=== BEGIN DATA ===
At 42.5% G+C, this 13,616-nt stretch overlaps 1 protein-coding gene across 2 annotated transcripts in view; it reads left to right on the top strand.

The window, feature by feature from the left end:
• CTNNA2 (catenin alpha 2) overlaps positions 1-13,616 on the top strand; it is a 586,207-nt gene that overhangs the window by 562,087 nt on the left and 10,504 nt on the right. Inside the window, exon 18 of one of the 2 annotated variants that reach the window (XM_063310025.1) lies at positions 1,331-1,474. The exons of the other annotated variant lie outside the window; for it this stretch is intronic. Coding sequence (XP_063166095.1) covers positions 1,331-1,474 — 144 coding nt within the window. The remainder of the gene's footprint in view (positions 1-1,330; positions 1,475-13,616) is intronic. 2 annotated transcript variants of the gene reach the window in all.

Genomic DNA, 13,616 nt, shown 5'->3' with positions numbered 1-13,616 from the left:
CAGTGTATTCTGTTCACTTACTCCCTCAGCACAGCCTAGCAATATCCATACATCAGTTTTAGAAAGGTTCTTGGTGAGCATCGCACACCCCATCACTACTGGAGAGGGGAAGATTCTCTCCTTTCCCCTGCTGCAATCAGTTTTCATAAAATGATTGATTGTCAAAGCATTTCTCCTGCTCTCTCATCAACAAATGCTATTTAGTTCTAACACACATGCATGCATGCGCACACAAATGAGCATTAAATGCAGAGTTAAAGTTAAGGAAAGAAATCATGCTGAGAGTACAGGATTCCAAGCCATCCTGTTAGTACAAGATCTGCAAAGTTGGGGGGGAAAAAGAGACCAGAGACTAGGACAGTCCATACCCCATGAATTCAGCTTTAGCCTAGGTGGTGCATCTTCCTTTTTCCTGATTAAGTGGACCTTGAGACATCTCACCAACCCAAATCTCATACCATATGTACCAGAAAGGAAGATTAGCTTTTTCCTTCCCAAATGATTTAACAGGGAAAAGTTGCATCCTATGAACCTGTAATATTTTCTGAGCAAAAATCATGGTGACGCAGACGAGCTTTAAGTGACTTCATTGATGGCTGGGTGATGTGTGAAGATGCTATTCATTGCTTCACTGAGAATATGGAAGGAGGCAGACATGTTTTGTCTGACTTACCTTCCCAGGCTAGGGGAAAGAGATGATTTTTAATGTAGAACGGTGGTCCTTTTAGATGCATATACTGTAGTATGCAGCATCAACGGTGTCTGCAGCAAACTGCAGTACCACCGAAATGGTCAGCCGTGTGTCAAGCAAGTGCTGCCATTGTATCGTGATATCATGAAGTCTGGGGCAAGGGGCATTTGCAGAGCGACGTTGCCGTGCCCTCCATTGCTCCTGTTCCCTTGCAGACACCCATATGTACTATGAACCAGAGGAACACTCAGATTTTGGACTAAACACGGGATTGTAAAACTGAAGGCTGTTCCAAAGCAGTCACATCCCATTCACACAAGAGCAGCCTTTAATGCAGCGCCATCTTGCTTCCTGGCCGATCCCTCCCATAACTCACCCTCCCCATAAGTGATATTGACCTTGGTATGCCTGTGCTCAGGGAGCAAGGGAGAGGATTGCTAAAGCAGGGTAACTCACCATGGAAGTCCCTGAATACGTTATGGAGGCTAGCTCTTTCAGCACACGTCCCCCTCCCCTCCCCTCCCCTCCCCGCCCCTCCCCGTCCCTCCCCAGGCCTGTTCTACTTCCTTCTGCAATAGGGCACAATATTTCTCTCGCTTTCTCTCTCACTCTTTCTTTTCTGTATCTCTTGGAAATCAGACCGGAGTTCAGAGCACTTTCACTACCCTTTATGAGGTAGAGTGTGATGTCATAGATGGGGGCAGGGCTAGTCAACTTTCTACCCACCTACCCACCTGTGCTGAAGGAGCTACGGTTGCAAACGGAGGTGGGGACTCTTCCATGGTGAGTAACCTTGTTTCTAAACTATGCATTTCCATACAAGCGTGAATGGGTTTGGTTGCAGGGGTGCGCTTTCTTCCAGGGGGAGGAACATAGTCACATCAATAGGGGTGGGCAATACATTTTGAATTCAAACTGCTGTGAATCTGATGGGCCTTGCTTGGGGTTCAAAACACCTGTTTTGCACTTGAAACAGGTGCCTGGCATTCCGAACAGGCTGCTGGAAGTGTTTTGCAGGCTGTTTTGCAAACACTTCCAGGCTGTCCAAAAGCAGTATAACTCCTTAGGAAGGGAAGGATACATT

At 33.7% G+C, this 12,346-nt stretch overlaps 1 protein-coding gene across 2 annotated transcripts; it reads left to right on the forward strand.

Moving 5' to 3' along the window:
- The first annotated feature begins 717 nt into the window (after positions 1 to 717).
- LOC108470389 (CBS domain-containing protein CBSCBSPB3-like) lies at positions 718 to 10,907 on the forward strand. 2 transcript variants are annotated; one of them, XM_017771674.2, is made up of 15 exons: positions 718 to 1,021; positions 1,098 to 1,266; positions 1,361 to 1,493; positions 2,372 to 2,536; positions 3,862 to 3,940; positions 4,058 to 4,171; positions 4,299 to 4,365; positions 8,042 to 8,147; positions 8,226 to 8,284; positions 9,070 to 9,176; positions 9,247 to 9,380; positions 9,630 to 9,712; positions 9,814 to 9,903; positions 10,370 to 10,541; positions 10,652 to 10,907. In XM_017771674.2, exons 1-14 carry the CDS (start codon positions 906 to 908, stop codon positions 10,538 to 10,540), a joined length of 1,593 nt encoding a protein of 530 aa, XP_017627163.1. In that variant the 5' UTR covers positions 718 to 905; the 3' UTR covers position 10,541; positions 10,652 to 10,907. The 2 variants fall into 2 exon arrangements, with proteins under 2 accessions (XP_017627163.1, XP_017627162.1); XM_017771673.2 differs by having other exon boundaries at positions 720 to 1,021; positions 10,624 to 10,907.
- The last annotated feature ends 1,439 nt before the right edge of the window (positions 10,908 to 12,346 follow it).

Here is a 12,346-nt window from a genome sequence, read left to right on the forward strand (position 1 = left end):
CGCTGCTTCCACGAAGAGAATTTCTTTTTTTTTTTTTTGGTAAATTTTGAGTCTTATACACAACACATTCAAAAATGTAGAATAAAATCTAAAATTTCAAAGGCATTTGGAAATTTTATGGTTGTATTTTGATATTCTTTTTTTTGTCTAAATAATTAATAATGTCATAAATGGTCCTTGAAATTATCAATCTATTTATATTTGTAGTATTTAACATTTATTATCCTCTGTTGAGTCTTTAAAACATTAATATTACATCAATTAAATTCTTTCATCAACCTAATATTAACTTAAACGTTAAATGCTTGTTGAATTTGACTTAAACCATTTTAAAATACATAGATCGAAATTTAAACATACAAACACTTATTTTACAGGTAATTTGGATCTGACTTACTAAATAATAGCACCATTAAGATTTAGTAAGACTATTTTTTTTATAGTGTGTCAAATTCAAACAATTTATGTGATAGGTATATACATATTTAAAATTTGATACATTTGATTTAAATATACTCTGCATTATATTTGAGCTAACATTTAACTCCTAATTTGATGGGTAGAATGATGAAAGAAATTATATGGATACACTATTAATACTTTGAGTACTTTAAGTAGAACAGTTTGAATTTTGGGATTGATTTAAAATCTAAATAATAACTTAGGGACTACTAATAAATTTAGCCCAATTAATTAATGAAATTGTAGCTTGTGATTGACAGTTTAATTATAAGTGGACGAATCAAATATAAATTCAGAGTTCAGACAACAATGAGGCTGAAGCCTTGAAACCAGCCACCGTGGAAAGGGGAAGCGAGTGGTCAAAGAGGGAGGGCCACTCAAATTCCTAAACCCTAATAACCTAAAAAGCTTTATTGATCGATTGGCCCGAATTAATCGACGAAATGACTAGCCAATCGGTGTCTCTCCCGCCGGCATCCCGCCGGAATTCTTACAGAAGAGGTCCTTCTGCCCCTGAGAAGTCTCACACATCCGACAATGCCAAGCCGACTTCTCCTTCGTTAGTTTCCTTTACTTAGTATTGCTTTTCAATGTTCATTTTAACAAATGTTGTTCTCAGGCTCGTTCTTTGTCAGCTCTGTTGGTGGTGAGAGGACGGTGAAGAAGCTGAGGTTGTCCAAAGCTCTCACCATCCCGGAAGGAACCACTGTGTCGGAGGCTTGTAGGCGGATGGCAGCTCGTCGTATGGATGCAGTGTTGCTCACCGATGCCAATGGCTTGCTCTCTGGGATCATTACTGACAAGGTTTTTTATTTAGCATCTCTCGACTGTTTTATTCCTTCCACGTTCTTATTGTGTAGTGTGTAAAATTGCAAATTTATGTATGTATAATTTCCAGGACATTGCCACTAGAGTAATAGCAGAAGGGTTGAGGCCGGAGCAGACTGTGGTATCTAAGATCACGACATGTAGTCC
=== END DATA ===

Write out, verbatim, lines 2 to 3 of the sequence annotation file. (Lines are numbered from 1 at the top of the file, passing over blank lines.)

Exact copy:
The window, feature by feature from the left end:
• CTNNA2 (catenin alpha 2) overlaps positions 1-13,616 on the top strand; it is a 586,207-nt gene that overhangs the window by 562,087 nt on the left and 10,504 nt on the right. Inside the window, exon 18 of one of the 2 annotated variants that reach the window (XM_063310025.1) lies at positions 1,331-1,474. The exons of the other annotated variant lie outside the window; for it this stretch is intronic. Coding sequence (XP_063166095.1) covers positions 1,331-1,474 — 144 coding nt within the window. The remainder of the gene's footprint in view (positions 1-1,330; positions 1,475-13,616) is intronic. 2 annotated transcript variants of the gene reach the window in all.